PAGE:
In public addresses, President Obama assures the American people that the U.S. military command is greater than any other in the world. One must wonder if he is aware that the U.S. has not won a war since 1945, as historian Andrew Bacevich notes. Since the Vietnam War, policy makers and military commands responsible for U.S. interventions have not quite lived up to the president’s billing.
The costs of America’s wars have been enormous, in dead and injured American soldiers and wasted resources. The results, including the ignominious defeat in Vietnam, have left the U.S. and the world in worse shape. Wounded veterans from each of these extended wars have returned home, with many ending up homeless or suicidal.
A central question that has not been fully addressed either during the Vietnam War or in any war since is who is held responsible for these interventions, which often have high costs and destabilize regions?
Initially, several of the so-called “best and brightest,” including the late Robert McNamara, acknowledged that the Vietnam War should never have happened. Nonetheless, a fuller accounting and deeper understanding of the war awaits us, if we are to understand how it resulted in the massacre of more than three million Vietnamese, fifty-eight thousand Americans, and numerous allies on either side.
Among recent accounts, Nick Turse’s, “Kill Anything That Moves: The Real American War in Vietnam,” occupies a special place. For the Vietnamese, the war was “an endless gauntlet of potential calamities,” according to Turse, with innocents ”killed for the sake of a bounty or shot in a garbage dump, forced into prostitution or gang-raped…run
down for sport on a roadway or locked away in jail to be tortured without the benefit of trial.” These crimes, the various essence of war, Turse adds, “went on all the time all over South Vietnam for years.”
Following the failed war in Vietnam, the U.S. briefly soft-pedaled its imperial pretensions. After 9/11, however, the Bush administration seemed to feel obligated to bomb somebody.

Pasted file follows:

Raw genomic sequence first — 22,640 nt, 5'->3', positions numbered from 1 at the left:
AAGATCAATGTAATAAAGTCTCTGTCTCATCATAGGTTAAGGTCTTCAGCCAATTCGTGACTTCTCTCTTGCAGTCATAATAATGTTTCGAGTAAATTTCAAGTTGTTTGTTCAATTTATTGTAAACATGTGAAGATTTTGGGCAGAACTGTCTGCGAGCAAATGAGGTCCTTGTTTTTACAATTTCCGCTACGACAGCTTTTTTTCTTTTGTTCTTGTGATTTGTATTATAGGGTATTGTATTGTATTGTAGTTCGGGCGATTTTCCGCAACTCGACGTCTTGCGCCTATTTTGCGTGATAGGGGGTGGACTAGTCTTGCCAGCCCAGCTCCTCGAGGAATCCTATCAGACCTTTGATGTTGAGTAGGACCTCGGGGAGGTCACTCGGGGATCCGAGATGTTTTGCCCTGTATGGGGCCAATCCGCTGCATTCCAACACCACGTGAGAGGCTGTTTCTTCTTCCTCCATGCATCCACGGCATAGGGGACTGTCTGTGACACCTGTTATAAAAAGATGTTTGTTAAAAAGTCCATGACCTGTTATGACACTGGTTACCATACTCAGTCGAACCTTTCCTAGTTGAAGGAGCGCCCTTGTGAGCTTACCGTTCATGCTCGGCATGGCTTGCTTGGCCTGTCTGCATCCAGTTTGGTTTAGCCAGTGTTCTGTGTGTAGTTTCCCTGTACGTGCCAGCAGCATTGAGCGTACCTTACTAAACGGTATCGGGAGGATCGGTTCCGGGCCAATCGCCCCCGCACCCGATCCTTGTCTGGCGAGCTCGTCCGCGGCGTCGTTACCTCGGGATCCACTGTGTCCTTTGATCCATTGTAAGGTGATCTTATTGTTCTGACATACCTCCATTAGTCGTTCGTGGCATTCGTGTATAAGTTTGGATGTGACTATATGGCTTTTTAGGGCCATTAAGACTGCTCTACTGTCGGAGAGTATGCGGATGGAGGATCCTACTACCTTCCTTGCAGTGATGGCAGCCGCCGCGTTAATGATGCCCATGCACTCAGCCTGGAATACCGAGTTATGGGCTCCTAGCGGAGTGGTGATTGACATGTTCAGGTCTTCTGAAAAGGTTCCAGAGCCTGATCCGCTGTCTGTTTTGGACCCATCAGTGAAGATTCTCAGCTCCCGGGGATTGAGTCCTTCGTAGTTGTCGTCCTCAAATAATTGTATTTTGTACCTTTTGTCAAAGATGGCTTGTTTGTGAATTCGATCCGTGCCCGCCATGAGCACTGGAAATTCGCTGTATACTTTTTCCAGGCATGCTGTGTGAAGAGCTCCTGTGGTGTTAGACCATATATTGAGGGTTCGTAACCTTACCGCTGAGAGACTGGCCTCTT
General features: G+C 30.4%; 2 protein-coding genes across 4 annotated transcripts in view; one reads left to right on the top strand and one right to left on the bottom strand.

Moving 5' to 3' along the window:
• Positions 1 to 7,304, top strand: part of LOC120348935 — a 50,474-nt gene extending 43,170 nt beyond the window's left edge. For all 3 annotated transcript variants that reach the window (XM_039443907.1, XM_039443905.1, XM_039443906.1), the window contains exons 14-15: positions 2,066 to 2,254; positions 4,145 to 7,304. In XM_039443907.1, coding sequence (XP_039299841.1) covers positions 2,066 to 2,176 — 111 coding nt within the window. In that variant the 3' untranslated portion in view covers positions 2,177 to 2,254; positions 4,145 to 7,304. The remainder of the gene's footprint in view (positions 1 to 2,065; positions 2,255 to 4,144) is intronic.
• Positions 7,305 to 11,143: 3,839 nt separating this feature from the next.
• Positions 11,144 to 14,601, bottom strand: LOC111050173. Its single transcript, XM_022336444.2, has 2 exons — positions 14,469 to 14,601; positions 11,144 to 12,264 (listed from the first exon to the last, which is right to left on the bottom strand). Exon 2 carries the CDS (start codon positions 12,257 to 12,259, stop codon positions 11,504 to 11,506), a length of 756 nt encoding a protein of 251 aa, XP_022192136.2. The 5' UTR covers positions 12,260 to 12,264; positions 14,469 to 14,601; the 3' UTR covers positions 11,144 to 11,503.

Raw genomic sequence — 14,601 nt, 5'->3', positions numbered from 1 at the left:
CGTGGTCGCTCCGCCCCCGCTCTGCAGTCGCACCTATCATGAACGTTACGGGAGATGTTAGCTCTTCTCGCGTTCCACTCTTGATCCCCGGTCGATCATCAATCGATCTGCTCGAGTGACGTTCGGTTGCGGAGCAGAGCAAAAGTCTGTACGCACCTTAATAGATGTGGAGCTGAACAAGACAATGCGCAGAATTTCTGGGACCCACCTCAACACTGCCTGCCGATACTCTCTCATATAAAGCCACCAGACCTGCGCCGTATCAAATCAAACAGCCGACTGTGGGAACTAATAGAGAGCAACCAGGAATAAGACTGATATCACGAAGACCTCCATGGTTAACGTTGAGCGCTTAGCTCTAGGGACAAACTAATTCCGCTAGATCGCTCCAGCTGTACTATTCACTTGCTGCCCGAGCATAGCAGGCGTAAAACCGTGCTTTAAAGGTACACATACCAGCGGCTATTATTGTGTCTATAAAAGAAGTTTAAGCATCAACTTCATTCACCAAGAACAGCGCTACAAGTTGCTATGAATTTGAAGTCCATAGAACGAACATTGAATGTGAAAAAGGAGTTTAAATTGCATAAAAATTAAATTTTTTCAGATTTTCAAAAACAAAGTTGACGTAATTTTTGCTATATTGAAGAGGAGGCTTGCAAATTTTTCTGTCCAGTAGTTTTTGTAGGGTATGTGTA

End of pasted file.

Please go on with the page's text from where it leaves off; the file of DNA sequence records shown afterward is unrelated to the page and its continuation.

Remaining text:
Pressured by Rumsfeld, Cheney, and unchallenged by U.S. media, the U.S. invaded Iraq, even though it was known there were no weapons of mass destruction and that no Iraqis were involved in the 9/11 terrorist attacks. The Iraq intervention has cost taxpayers over $3 trillion.
Subsequently, President Obama repeated policies initiated by President Bush, including torture and strikes as by MQ-l Predator and MQ-9 Reaper drones that continue to terrorize innocent civilians in Pakistan, Afghanistan, and Yemen with Hellfire and Stinger missiles and Viper Strike bombs. One report stated that the ratio of deaths
from the strikes over a three-year period was “50 civilians for every militant — a hit rate of two percent.”
In the recent past, the Senate and House of Representatives continue to fail us particularly on issues of foreign policy. So we learn after the fact about our country’s global surveillance, which alienates our friends abroad and undermines civil liberties at home.
At the moment, neither political party effectively challenges or addresses these serious issues.
None of this will change until an aroused public challenges lockstep Republicans and cautious Democrats to redirect policies that perpetuate chaos at home and abroad. Altering the situation requires persistent legislative, legal, educational, and nonviolent action by a significant number of people. Similarly, improving the state of the union means responding to and affirming the interests, not of the wealthy and powerful few, but of the overwhelming majority.
* * * * *
Michael True, syndicated by PeaceVoice, is emeritus professor, American Literature, Peace, Conflict, and Nonviolence Studies, Assumption College.